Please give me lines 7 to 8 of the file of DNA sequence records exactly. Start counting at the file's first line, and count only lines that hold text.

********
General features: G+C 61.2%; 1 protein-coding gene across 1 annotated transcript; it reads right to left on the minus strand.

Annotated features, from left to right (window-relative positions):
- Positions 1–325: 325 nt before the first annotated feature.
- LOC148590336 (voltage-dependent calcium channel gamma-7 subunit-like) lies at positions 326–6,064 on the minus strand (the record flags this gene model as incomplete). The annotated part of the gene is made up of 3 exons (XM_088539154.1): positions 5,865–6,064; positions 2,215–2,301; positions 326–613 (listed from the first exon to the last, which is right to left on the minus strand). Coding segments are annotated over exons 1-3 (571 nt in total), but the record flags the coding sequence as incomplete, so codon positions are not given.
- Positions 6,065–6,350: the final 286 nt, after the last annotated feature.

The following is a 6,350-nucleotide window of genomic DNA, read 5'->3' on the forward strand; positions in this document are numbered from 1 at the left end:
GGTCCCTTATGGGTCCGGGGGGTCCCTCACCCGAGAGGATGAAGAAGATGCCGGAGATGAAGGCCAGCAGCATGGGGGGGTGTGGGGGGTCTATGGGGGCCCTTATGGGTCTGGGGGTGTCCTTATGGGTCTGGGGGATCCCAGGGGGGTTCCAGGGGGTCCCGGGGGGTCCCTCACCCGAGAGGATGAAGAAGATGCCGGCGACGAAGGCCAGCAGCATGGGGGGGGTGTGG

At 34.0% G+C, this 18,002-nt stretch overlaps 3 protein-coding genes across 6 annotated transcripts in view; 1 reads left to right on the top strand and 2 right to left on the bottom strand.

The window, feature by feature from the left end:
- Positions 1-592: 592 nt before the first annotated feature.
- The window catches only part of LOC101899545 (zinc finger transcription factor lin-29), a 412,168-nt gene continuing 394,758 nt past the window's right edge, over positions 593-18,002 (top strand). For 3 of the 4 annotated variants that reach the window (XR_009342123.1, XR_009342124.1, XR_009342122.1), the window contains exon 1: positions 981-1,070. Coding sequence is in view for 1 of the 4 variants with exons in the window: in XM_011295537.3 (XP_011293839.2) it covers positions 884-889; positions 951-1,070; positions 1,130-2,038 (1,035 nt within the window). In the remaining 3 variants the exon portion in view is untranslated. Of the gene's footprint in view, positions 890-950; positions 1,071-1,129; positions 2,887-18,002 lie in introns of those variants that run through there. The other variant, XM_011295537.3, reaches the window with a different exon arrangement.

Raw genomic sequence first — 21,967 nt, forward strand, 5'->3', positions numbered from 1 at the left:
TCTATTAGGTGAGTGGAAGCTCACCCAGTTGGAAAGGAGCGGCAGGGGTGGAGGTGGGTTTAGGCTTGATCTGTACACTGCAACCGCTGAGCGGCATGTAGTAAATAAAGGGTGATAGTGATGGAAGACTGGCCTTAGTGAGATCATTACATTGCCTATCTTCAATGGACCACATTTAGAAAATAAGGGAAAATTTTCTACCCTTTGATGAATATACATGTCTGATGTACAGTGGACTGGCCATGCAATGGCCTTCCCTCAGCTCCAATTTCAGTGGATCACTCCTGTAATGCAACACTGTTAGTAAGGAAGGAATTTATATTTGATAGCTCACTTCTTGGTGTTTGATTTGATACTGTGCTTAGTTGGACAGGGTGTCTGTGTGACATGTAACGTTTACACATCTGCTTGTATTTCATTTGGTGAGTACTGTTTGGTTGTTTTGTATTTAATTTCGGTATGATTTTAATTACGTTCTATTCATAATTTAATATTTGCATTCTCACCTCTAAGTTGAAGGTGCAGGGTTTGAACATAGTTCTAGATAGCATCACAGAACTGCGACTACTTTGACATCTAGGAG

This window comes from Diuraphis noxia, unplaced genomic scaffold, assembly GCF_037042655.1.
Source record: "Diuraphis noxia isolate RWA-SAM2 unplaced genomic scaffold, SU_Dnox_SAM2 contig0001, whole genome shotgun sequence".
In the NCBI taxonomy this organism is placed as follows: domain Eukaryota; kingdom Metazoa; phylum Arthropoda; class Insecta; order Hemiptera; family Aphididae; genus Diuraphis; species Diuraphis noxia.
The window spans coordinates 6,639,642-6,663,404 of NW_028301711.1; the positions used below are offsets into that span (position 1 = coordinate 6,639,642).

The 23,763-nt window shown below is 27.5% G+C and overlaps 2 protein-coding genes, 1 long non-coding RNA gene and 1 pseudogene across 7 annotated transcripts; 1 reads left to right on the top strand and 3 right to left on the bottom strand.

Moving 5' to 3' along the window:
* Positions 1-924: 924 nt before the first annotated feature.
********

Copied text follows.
GGTCCCTTATGGGTCCGGGGGGTCCCTCACCCGAGAGGATGAAGAAGATGCCGGAGATGAAGGCCAGCAGCATGGGGGGGTGTGGGGGGTCTATGGGGGCCCTTATGGGTCTGGGGGTGTCCTTATGGGTCTGGGGGATCCCAGGGGGGTTCCAGGGGGTCCCGGGGGGTCCCTCACCCGAGAGGATGAAGAAGATGCCGGCGACGAAGGCCAGCAGCATGGGGGGGGTGTGG

At 34.0% G+C, this 18,002-nt stretch overlaps 3 protein-coding genes across 6 annotated transcripts in view; 1 reads left to right on the top strand and 2 right to left on the bottom strand.